Comparing how related two stocks are really is sort of a linear regression problem. It might not look like it, but you are looking at how well the first stock can predict the second stock. (If the are highly correlated, then you could use one to predict the other, so testing correlation is really mathematically the same as linear regression).

Yes, R square should be the square of the correlation coefficient. The correlation coefficient is often called R so R square is R^2.

The reason they aren't matching could be due to a few reasons.

1. You've miscalculated something

2. People use different definitions of the standard deviation. Often the "sample" standard deviation uses /(n-1) instead of /n to inflate the deviation slightly to adjust for the fact that you only have a sample. So if your calculations use different standard deviation methods, they won't match.

3. If R^2 is being defined as 1 - SSE/SST, then it might not match.

In short, they do measure the same thing. So you really could just pick one. If you want to go deeper in to it, you can post a sample and the two values your getting, and I'll help you sort out why. If you are fine just knowing that someone with a Math degree says you're right and you can use the correlation coeffitient to get R^2, then that's good too.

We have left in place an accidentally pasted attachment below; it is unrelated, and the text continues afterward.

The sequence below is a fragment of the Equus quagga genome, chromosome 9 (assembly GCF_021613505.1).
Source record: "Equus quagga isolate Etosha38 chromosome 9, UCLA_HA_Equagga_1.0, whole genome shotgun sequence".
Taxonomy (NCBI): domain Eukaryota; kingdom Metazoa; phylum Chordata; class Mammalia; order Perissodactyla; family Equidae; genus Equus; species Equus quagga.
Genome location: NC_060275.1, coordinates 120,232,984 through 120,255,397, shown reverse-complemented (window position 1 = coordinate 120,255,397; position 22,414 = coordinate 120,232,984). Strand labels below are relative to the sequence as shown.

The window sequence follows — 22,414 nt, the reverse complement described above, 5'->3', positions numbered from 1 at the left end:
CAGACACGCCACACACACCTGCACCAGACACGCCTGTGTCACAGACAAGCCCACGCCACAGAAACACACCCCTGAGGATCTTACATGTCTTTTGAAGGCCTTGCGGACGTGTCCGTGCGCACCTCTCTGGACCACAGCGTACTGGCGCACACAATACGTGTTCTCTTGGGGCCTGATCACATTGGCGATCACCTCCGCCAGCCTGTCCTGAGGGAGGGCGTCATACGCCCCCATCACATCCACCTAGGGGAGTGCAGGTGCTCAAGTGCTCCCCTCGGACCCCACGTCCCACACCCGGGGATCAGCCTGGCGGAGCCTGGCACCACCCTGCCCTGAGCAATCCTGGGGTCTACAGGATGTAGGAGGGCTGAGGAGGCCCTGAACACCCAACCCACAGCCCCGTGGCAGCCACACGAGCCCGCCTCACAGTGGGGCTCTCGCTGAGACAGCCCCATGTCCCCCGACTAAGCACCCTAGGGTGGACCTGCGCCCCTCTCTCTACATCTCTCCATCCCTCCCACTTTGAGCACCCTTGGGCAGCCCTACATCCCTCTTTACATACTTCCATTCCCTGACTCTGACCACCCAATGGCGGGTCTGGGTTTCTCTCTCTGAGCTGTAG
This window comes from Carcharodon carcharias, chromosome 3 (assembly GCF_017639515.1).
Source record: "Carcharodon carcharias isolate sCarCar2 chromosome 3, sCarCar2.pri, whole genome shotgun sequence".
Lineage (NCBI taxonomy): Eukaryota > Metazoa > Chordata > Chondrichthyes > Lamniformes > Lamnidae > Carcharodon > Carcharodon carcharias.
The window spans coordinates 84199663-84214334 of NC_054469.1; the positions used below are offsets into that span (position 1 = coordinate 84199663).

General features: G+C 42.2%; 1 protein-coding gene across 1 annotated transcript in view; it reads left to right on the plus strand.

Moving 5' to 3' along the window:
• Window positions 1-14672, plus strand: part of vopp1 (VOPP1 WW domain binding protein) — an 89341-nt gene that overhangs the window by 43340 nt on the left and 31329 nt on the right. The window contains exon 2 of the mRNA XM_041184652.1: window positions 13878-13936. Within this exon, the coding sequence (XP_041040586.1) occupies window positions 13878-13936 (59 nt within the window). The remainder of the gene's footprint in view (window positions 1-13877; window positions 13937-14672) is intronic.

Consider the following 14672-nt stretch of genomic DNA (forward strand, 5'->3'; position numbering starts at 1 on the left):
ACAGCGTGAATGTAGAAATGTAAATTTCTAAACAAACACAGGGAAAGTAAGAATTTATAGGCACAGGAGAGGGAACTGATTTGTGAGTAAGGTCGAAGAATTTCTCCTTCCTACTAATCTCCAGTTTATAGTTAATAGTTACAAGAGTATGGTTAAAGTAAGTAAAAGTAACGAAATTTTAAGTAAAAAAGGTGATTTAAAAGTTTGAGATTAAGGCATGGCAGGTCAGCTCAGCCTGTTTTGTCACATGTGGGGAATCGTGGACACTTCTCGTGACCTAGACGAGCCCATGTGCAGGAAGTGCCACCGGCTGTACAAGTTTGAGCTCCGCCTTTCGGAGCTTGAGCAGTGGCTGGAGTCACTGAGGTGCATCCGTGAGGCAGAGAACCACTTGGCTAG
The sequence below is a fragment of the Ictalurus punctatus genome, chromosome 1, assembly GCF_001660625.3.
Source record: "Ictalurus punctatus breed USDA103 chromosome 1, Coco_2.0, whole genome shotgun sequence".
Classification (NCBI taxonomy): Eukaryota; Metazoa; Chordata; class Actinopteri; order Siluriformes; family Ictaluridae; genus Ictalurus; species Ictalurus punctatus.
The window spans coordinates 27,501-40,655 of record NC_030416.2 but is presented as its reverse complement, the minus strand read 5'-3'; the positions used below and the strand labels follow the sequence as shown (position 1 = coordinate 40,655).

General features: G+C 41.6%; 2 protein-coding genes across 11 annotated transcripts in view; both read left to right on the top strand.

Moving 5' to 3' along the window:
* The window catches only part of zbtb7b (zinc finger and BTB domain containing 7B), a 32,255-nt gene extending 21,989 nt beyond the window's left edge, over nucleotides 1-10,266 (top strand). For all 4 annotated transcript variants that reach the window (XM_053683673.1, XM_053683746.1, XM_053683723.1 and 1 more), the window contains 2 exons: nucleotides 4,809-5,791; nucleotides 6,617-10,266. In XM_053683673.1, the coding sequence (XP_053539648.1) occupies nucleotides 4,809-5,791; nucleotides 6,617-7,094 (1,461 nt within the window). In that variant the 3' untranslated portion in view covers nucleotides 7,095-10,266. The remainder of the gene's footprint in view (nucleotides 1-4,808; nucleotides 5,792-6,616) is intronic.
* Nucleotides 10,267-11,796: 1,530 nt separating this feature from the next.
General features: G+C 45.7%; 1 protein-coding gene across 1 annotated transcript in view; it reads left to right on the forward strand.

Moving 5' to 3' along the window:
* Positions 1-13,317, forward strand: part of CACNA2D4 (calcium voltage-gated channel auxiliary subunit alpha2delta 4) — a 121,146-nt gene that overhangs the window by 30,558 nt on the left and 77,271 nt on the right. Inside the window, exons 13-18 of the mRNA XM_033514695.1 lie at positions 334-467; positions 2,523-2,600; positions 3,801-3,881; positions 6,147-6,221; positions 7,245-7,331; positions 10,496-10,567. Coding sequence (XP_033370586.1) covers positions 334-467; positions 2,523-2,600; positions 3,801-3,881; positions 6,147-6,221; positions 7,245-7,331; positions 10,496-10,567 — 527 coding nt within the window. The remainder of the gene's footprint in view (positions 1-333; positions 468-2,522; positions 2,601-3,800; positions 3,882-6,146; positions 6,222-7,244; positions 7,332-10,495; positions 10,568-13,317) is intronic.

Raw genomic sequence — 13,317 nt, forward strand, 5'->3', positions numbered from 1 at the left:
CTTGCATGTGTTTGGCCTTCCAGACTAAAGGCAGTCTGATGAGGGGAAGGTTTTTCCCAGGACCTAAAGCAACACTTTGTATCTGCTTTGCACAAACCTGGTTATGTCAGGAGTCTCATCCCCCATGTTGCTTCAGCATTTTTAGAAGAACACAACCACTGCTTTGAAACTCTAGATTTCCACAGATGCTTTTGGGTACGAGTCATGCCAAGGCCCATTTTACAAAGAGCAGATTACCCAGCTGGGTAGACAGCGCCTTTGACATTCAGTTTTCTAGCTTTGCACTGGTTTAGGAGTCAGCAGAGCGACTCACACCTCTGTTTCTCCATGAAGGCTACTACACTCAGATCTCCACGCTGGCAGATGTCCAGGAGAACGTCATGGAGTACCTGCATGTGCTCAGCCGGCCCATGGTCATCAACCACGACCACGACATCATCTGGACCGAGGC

Yes, R square should be the square of the correlation coefficient. The correlation coefficient is often called R so R square is R^2.

The reason they aren't matching could be due to a few reasons.

1. You've miscalculated something

2. People use different definitions of the standard deviation. Often the "sample" standard deviation uses /(n-1) instead of /n to inflate the deviation slightly to adjust for the fact that you only have a sample. So if your calculations use different standard deviation methods, they won't match.

3. If R^2 is being defined as 1 - SSE/SST, then it might not match.

In short, they do measure the same thing. So you really could just pick one. If you want to go deeper in to it, you can post a sample and the two values your getting, and I'll help you sort out why. If you are fine just knowing that someone with a Math degree says you're right and you can use the correlation coeffitient to get R^2, then that's good too.